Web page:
I lost a day.

Actually, I lost two days. On Monday night, Jan. 13, around 10:30 p.m. or so, I walked into the emergency room of Baltimore’s Johns Hopkins Medical Center.

As of 9 p.m. on Jan. 26, I’m still in here.

It’s all part of my now-three-year-fight against cancer. I came in to get care for what I thought was affliction A, only to be treated for afflictions B and C.

So there I was, the morning of Jan. 17, listening to newscasts while fighting through pain.

“Muhammad Ali turns 72 today," a voice said.

That’s all I remember, until around 7 or 8 p.m. on Jan. 18, when I awoke to find my brother Mike lovingly clasping my right hand, assuring me that he was determined to be there whenever I awoke from whatever stupor I was in and that I would lick this cancer.

On Tuesday, Jan. 22, I underwent some very excruciatingly painful spinal surgery, which left me barely able to read, much less move. So writing columns was out.

It was then that I’d wished I’d popped a bunch of DVDs into a bag with a portable DVD player and brought them to the hospital with me. It would make for painful viewing, but viewing, nonetheless.

It was this experience that compelled me to write my very own “Must See DVDs To Watch When You’re In Excruciating Pain” list. These aren’t, as you might suspect, bad movies. Fact is, most are considered quite good.

AMC came through for me once again, running the "Godfather” trilogy. Yes, I know critics don’t think much of “The Godfather, Part III,” but that just makes the film all the more compelling viewing for me.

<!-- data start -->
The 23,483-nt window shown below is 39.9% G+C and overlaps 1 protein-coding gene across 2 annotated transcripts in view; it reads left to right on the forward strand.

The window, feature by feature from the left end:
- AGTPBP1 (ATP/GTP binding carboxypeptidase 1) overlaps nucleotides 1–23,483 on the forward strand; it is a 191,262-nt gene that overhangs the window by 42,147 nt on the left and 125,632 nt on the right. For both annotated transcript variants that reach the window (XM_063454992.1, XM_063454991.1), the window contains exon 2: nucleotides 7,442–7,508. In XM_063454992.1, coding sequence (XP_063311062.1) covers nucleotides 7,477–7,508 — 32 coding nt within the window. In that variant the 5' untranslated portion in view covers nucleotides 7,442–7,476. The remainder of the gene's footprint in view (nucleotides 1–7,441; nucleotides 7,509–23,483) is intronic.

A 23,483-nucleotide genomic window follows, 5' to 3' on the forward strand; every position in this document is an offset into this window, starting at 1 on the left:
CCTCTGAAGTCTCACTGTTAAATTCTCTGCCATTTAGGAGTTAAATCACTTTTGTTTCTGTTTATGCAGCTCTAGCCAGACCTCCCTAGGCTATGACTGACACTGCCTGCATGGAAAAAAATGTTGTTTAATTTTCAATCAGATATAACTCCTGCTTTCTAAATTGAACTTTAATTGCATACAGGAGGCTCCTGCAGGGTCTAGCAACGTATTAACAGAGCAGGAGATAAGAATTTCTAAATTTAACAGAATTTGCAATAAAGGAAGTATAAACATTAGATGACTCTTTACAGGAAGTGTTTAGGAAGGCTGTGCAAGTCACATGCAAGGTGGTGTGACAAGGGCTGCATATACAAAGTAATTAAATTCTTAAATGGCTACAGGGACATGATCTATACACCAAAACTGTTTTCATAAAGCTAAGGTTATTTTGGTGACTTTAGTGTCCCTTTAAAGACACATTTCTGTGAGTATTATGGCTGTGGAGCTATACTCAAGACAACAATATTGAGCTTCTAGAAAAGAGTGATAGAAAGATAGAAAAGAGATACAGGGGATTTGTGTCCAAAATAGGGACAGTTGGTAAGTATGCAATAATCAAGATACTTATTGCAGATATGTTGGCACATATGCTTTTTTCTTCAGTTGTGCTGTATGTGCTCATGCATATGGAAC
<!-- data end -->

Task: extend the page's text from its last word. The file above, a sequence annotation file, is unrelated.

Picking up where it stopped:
Besides, “The Godfather” is so brilliant it more than makes up for any shortcomings “Part III” might have.

AMC is also usually the channel that comes through with viewings of Clint Eastwood’s anti-Western “Unforgiven.” This is the film in which Eastwood pillories and pricks every stereotype known to the Western genre.

Eastwood’s “hero,” one William Munny, is no hero at all. Rather, he’s a “known thief and murderer, a man of notoriously vicious and intemperate disposition." He’s absolutely useless when it comes to hitting the broad side of a barn with a handgun and can barely mount his horse.

The “villains” in “Unforgiven” are more heroic than villainous; the so-called miscreants make for much more complex characters.

Interesting stuff to ponder, I suppose, when you’re in agonizing pain.

And, in case you haven’t noticed the pattern by now, it’s AMC to the rescue once again with the final two movies on the list: “The Green Mile” and “The Shawshank Redemption.”

These films have quite a bit in common: Each was adapted from a Stephen King story, each is set in a prison and each has as least one African-American protagonist.

The similarities end there. “Shawshank” is the far more secular movie, with Andy Dufresne seeking to escape a cruel prison system that has unjustly captured his body, but not his mind.

“The Green Mile” soars to the level of the spiritual, with the late Michael Clarke Duncan superbly portraying an unjustly convicted death-row inmate whose healing powers astound, confound and bewilder the corrections officers who will soon be pulling the plug on his life.

I had to rely on AMC to help me out with the "Godfather” trilogy, but I had to bring in “Shawshank” and “Green Mile” from my home library. (No, I haven’t quite caught on to the Netflix thing yet.)

But who knew there are films that can sill make for entertaining viewing even when the viewer is in a great deal of pain?

GREGORY KANE, a Washington Examiner columnist, is a Pulitzer Prize-nominated news and opinion journalist who has covered people and politics from Baltimore to the Sudan.